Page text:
I have a longstanding rule of restaurant recommendations: Unless vegetarians have qualms about patronizing institutions that contribute to the slaughter of animals, I refrain from sending them to strictly meatless restaurants. (For my carnivores, a parallel policy: I rarely send them to the narrow-minded institution known as the steakhouse.)
When my vegetarian friends ask for dining advice I send them to American spots like Hearth, for hen of the woods mushrooms and gnocchi, or to to nouveau-Indian spots like Babu Ji for their bright yellow Punjabi curries. I send them to creative pizza spots like Roberta's and Pasquale Jones, to Semilla for vegetable-heavy tastings, to Del Posto for their vegan tasting menu. I send them all to the same delicious restaurants at which I often eat, restaurants where they can remain closer to the center of the culinary conversation, where they can push back against meat-oriented chefs with specific requests, where they can convince their more omnivorous companions to order one fewer pork dish for the table.
Not every restaurant has to be inclusive of every demographic and dietary concern. But the meat-free institution, at least in its modern American iteration, is seeing its relevance threatened as mainstream food culture increasingly takes its cues from the plant-based lifestyle — without completely kowtowing to it. Some of the most celebrated vegetable dishes right now are served at "regular" restaurants: the grain bowls, the avocado toasts, the brown butter and squash carpaccios.
That's not to be dismissive of dedicated vegetarian (or vegan) venues — Superiority Burger made the veggie burger just as much an object of desire among the city's culinary cognoscenti as a trendy lamb burger. And I bet even a committed beef eater could spend years happily subsisting on the diverse lacto-vegetarian dishes of India's western state of Gujarat, not to mention of the world's other meat-free cuisines, where adding animal proteins would feel like an absurd accommodation, rather than the other way around. Vegetarian restaurants don't have to feel "vegetarian." But Nix, the third New York restaurant opened by chef John Fraser, a restaurant that shares a name with a very specific hair-care product, feels and tastes like a restaurant that's more conscious of dietary restrictions than it is of good taste.
Brown rice stir-fry with chanterelles, ramps, and a farm egg has about as much depth of flavor as middle-of-the-road takeout.
The venue, in Greenwich Village on University Place, is everything you might expect from a 2016 restaurant opening: It's exceedingly noisy, and filled with pretty people in fancy t-shirts picking at small plates. The room is pure summer, with white painted brick, ceiling fans, hard floors, soft banquettes, and tables without cloths. Did I mention it's noisy in here? Let me say it again, in case you couldn't hear me.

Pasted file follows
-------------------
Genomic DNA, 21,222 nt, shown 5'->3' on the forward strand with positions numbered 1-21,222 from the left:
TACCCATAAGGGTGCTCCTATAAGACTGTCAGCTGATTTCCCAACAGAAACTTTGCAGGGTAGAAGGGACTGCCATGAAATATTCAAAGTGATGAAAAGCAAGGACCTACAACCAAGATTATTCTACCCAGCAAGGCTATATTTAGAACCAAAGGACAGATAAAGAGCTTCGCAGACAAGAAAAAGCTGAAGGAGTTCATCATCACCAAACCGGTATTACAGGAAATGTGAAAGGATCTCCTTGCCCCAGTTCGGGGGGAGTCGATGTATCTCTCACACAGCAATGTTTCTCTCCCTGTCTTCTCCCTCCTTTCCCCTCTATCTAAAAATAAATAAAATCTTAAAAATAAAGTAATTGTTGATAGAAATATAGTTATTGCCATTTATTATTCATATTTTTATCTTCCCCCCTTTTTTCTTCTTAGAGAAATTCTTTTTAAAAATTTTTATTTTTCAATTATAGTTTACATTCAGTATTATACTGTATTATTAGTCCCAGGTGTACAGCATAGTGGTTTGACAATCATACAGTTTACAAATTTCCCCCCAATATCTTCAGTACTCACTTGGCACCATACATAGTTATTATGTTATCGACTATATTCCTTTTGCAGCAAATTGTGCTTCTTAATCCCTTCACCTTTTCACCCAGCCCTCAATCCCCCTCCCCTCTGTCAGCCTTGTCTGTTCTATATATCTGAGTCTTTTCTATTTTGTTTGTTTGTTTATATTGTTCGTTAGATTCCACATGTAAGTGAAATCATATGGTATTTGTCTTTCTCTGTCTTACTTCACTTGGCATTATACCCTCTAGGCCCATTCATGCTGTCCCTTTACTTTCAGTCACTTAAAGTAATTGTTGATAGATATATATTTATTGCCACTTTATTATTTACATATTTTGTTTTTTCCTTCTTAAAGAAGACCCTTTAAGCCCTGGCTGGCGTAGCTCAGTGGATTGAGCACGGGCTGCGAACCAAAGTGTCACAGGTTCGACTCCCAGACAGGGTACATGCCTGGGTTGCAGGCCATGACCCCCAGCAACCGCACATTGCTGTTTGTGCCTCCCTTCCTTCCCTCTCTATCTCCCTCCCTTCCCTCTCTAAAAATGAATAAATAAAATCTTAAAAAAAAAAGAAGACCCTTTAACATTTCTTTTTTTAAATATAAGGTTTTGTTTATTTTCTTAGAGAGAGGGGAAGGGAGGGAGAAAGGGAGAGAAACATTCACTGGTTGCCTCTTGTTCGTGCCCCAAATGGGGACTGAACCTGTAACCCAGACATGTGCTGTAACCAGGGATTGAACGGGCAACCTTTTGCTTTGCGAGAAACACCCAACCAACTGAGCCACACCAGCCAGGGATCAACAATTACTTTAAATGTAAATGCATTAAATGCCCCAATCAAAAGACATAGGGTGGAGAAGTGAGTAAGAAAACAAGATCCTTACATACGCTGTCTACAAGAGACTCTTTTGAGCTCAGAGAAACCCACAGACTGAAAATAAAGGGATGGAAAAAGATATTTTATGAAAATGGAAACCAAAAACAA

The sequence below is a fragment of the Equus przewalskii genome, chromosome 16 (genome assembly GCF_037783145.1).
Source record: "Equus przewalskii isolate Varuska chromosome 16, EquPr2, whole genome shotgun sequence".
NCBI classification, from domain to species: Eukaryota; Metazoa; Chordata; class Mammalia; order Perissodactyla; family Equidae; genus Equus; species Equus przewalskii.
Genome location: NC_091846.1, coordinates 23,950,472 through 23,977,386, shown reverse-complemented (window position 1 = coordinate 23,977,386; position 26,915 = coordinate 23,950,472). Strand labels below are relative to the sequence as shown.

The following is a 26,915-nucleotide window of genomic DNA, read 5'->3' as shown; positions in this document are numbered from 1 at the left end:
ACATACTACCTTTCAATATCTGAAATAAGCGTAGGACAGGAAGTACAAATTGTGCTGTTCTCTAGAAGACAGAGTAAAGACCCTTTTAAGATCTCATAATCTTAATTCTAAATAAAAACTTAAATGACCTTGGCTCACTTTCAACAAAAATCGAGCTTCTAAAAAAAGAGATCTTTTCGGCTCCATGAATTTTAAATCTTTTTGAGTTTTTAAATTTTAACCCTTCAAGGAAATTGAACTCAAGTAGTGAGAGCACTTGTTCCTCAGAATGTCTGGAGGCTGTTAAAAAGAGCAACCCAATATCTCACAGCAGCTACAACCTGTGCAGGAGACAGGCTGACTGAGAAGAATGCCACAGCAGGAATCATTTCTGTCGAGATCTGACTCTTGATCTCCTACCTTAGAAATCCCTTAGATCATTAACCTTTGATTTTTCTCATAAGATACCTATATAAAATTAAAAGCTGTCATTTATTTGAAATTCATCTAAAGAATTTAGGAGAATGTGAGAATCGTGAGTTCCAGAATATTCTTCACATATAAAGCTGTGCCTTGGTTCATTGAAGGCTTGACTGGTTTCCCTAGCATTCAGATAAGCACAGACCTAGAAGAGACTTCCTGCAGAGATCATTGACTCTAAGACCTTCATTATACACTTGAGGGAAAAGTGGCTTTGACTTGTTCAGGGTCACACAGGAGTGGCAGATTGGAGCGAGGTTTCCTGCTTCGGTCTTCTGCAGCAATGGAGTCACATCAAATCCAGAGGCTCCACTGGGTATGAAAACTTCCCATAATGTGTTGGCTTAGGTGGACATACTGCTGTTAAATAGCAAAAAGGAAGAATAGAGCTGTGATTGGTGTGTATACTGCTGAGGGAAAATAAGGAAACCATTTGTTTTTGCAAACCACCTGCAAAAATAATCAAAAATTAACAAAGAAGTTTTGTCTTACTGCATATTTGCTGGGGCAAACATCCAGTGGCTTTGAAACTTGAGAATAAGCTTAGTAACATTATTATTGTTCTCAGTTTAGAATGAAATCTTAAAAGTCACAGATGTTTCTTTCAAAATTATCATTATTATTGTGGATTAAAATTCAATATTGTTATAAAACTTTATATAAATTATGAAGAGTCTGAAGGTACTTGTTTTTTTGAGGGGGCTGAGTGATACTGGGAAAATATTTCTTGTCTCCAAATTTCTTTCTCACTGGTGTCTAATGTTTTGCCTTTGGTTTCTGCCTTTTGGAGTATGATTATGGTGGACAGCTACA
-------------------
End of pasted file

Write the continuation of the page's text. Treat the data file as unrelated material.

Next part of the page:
On a Thursday evening, my companion is drinking a cocktail that looks like a children's birthday cake: the Playa, a pink mix of tequila and watermelon underneath a tranche of musky Champagne foam. He finishes it and promptly orders another. Our food arrives — fragrant steam, heady with cumin, rises out of a portion of polychromatic carrots served en papillote with soft bulgur. Too bad the roots are nearly raw; they pack a gritty, al dente crunch that's as hard on a knife at it is on the teeth.
Another night, I order a plate of juicy toybox melon with cottage cheese and olive oil. While Fraser deserves credit for bringing these curds out of the culinary shadows of the 1980s, this preparation evokes a late night refrigerator raid. And then there are the jerk cucumbers, a presentation of the fresh vegetable sitting in a muddy pool of tamarind-, clove-, and habanero-spiced water. The flavor is that of an unintentionally uncooked marinade, harsh flavors untamed by heat and smoke. This mistake costs $15.
This does not bode well for the rest of the meal.
Our attitudes towards vegetables have evolved over the past decade. No substitutions or special requests was the operative mantra at David Chang's Ssäm Bar and Noodle Bar in the late aughts, a caveat subtly directed at diners who wanted their Brussels sprouts without fish sauce or bacon. Think about how that must have felt if you were a vegetarian who cared about food: One of the country's most important young chefs was making a point of keeping you out. Now, the menus at Momofuku restaurants read "vegetarian options available on request."
Gwyneth Paltrow thrusted vegenaise into the American lexicon. Americans are flying to California to dine at Manresa and Meadowood, restaurants more famous for their bespoke farms and arcane herbs and fruits than their caviar. The current French destination restaurant of choice in Paris is l'Arpège, a venue that charges about $400 for a tasting of vegetables. It almost feels as if the disappearing "offal" sections of menus that pervaded New York in the mid-to-late aughts are being replaced with subheads like Greens, Grains, and From the Market.